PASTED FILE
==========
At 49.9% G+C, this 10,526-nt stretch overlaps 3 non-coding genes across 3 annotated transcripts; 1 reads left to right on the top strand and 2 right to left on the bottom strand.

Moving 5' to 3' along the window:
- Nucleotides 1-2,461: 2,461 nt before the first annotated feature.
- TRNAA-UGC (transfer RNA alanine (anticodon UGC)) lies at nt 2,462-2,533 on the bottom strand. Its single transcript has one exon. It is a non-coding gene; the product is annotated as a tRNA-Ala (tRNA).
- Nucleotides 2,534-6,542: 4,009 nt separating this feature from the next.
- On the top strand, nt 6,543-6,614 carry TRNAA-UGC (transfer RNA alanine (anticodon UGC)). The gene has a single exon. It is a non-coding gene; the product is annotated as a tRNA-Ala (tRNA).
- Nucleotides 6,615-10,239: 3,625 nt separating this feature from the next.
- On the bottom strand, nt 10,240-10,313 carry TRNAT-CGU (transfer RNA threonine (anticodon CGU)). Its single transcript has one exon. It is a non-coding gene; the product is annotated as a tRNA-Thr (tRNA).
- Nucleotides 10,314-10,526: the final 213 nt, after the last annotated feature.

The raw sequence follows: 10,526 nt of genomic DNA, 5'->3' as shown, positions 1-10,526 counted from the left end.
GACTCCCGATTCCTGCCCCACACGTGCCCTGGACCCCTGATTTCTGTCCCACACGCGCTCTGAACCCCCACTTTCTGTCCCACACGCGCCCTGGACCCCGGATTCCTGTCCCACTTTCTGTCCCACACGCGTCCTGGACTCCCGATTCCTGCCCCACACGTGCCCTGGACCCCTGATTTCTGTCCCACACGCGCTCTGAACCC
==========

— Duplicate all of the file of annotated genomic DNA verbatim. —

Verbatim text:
At 49.9% G+C, this 10,526-nt stretch overlaps 3 non-coding genes across 3 annotated transcripts; 1 reads left to right on the top strand and 2 right to left on the bottom strand.

Moving 5' to 3' along the window:
- Nucleotides 1-2,461: 2,461 nt before the first annotated feature.
- TRNAA-UGC (transfer RNA alanine (anticodon UGC)) lies at nt 2,462-2,533 on the bottom strand. Its single transcript has one exon. It is a non-coding gene; the product is annotated as a tRNA-Ala (tRNA).
- Nucleotides 2,534-6,542: 4,009 nt separating this feature from the next.
- On the top strand, nt 6,543-6,614 carry TRNAA-UGC (transfer RNA alanine (anticodon UGC)). The gene has a single exon. It is a non-coding gene; the product is annotated as a tRNA-Ala (tRNA).
- Nucleotides 6,615-10,239: 3,625 nt separating this feature from the next.
- On the bottom strand, nt 10,240-10,313 carry TRNAT-CGU (transfer RNA threonine (anticodon CGU)). Its single transcript has one exon. It is a non-coding gene; the product is annotated as a tRNA-Thr (tRNA).
- Nucleotides 10,314-10,526: the final 213 nt, after the last annotated feature.

The raw sequence follows: 10,526 nt of genomic DNA, 5'->3' as shown, positions 1-10,526 counted from the left end.
GACTCCCGATTCCTGCCCCACACGTGCCCTGGACCCCTGATTTCTGTCCCACACGCGCTCTGAACCCCCACTTTCTGTCCCACACGCGCCCTGGACCCCGGATTCCTGTCCCACTTTCTGTCCCACACGCGTCCTGGACTCCCGATTCCTGCCCCACACGTGCCCTGGACCCCTGATTTCTGTCCCACACGCGCTCTGAACCC